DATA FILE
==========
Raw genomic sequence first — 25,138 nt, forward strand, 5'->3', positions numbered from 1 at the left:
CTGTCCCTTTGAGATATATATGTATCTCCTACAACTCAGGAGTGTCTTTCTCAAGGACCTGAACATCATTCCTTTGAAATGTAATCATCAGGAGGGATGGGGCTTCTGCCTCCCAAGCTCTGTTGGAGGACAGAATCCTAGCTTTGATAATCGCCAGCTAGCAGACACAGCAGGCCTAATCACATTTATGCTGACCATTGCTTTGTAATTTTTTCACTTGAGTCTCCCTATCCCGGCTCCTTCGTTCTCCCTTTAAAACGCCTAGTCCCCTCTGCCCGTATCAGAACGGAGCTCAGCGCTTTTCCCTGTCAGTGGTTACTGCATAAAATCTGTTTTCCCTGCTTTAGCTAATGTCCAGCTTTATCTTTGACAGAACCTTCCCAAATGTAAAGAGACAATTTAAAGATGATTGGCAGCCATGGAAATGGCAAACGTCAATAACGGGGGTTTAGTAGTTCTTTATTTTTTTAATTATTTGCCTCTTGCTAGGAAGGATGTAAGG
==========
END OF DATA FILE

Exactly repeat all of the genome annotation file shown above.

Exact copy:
Raw genomic sequence first — 25,138 nt, forward strand, 5'->3', positions numbered from 1 at the left:
CTGTCCCTTTGAGATATATATGTATCTCCTACAACTCAGGAGTGTCTTTCTCAAGGACCTGAACATCATTCCTTTGAAATGTAATCATCAGGAGGGATGGGGCTTCTGCCTCCCAAGCTCTGTTGGAGGACAGAATCCTAGCTTTGATAATCGCCAGCTAGCAGACACAGCAGGCCTAATCACATTTATGCTGACCATTGCTTTGTAATTTTTTCACTTGAGTCTCCCTATCCCGGCTCCTTCGTTCTCCCTTTAAAACGCCTAGTCCCCTCTGCCCGTATCAGAACGGAGCTCAGCGCTTTTCCCTGTCAGTGGTTACTGCATAAAATCTGTTTTCCCTGCTTTAGCTAATGTCCAGCTTTATCTTTGACAGAACCTTCCCAAATGTAAAGAGACAATTTAAAGATGATTGGCAGCCATGGAAATGGCAAACGTCAATAACGGGGGTTTAGTAGTTCTTTATTTTTTTAATTATTTGCCTCTTGCTAGGAAGGATGTAAGG